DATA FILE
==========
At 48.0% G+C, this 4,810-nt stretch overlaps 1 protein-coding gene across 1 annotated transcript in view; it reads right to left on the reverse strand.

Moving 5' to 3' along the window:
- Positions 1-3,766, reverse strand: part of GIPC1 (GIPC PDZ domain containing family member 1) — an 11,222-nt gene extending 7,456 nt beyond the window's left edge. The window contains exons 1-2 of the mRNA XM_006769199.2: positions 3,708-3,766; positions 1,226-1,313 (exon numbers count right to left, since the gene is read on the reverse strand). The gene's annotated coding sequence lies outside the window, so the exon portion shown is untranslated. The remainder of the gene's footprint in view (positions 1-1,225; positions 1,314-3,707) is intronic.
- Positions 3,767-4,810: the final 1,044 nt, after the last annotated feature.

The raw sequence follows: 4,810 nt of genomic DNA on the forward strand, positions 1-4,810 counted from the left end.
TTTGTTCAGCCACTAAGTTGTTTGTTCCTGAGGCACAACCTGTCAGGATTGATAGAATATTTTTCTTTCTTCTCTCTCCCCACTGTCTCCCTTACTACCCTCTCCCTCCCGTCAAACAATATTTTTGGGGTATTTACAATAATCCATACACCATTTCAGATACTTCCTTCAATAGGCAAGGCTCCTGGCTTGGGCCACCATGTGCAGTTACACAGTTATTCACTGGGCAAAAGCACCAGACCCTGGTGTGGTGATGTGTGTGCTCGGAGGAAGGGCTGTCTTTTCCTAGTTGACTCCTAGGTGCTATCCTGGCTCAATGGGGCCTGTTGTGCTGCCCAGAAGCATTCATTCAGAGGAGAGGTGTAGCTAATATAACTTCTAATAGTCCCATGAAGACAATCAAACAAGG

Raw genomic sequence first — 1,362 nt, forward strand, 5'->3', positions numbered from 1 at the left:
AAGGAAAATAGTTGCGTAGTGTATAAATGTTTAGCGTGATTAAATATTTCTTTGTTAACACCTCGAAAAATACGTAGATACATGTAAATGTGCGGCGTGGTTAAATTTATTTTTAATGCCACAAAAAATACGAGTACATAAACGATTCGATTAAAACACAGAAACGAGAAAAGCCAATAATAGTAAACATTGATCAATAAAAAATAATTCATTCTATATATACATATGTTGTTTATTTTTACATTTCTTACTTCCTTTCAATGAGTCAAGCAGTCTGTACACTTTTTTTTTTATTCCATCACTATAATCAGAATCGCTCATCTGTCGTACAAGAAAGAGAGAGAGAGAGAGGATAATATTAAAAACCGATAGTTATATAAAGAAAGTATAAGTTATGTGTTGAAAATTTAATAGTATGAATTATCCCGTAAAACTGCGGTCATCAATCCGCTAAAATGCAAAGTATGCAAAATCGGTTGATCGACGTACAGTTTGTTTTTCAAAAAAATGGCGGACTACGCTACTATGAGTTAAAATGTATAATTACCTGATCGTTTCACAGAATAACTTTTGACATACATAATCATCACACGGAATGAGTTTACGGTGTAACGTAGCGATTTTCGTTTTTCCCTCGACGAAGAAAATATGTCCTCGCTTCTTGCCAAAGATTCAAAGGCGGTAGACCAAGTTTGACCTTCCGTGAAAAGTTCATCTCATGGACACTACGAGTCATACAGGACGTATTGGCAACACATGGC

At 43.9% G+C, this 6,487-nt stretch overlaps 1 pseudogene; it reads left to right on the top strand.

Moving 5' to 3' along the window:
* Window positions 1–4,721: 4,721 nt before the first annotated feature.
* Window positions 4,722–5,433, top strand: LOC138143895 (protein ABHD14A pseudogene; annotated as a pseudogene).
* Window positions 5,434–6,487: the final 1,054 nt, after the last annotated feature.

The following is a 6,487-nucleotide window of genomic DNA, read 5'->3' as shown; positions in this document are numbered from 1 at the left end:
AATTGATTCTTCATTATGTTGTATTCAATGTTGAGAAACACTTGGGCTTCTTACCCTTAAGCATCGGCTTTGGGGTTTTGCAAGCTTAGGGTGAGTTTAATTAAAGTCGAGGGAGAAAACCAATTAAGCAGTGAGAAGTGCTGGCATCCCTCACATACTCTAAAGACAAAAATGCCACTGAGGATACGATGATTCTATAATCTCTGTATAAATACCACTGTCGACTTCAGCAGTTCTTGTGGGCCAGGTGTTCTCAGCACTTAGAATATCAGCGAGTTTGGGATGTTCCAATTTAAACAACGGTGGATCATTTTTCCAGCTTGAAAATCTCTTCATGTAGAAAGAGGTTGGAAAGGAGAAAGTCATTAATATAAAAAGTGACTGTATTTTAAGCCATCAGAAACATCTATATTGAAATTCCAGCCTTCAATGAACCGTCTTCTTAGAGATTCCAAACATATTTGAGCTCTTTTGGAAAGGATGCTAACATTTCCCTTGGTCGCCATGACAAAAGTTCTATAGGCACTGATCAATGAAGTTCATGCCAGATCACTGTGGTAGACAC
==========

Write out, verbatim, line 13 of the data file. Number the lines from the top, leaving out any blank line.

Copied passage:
* Window positions 5,434–6,487: the final 1,054 nt, after the last annotated feature.